However, this week the Morning Advertiser has published an in-depth article on Are supermarkets killing pubs? which repeats all the familiar canards and exaggerations that I have debunked over the years.
And there is no mention at all of the biggest single factor that has disadvantaged pubs in comparison with at-home drinking. If you have to stand out in the cold anyway, the attractions of paying £4 a pint for something you can get in a can for £1 and drink in the warmth and comfort of your sitting room seem a touch elusive.
Rather than moaning about unfair competition, surely the pub trade needs to take a collective look at what it can do about it. If you’re grumbling that customers are shunning your £3.80 pints, then you should consider how Sam Smith’s are able to sell bitter for £1.80, and Wetherspoons John Smith’s for £2.15 and real ales for not much more. OK, an individual licensee may not be able to change the pricing structure to achieve that, but pub owners and operators collectively certainly could. They have chosen to adopt a high-price, high-margin business model and the consequences are largely of their own making.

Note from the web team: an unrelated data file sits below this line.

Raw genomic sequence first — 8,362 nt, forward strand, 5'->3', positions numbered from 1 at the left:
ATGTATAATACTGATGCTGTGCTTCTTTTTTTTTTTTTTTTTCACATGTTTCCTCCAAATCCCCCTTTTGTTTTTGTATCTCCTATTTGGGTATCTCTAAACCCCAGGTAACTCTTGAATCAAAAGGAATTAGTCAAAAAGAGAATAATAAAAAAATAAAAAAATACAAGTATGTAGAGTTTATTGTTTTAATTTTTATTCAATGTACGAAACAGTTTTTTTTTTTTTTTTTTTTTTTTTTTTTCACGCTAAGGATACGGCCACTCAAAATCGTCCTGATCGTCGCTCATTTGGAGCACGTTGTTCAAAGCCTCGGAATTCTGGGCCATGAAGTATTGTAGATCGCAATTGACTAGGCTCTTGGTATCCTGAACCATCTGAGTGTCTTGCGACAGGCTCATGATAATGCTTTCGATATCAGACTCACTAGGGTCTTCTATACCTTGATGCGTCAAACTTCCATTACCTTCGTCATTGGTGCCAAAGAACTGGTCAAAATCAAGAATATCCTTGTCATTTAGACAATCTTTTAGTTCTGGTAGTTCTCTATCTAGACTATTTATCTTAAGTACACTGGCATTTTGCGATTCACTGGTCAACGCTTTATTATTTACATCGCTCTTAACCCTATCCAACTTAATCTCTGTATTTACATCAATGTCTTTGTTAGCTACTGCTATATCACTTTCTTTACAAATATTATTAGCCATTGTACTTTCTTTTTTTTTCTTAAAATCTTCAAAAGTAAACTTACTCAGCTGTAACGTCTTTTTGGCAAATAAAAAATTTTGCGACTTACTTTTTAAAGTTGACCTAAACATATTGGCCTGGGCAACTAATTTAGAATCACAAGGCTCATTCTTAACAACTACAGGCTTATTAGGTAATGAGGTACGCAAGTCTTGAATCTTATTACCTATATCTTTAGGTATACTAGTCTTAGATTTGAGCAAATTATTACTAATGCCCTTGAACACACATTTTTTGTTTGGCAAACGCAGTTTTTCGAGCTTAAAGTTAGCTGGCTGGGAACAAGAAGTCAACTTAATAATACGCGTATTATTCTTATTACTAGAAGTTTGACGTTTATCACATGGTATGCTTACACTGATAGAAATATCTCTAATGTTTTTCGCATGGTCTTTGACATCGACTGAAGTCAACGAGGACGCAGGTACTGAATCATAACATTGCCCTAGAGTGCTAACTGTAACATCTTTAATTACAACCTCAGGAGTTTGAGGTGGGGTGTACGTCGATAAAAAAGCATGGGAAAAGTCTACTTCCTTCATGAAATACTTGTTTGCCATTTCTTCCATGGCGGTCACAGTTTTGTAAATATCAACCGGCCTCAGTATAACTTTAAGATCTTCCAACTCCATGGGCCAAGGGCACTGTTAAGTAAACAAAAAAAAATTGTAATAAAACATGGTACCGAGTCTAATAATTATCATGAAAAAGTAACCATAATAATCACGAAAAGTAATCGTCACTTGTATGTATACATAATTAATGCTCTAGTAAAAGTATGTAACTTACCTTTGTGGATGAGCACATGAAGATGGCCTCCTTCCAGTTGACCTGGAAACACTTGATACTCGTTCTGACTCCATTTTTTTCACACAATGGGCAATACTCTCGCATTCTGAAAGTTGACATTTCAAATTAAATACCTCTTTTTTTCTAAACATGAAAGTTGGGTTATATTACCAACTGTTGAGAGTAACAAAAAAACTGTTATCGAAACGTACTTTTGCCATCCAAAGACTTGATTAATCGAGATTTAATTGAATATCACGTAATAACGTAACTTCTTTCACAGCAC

Making off-trade alcohol more expensive is not going to give people any more money to spend in pubs, as the sections of the pub and brewing trades who shamefully supported minimum pricing really should have understood. Trying to make common cause with the anti-drink lobby to skew the market in your favour is in the long run the road to disaster. As Winston Churchill famously said, “An appeaser is one who feeds a crocodile, hoping it will eat him last.”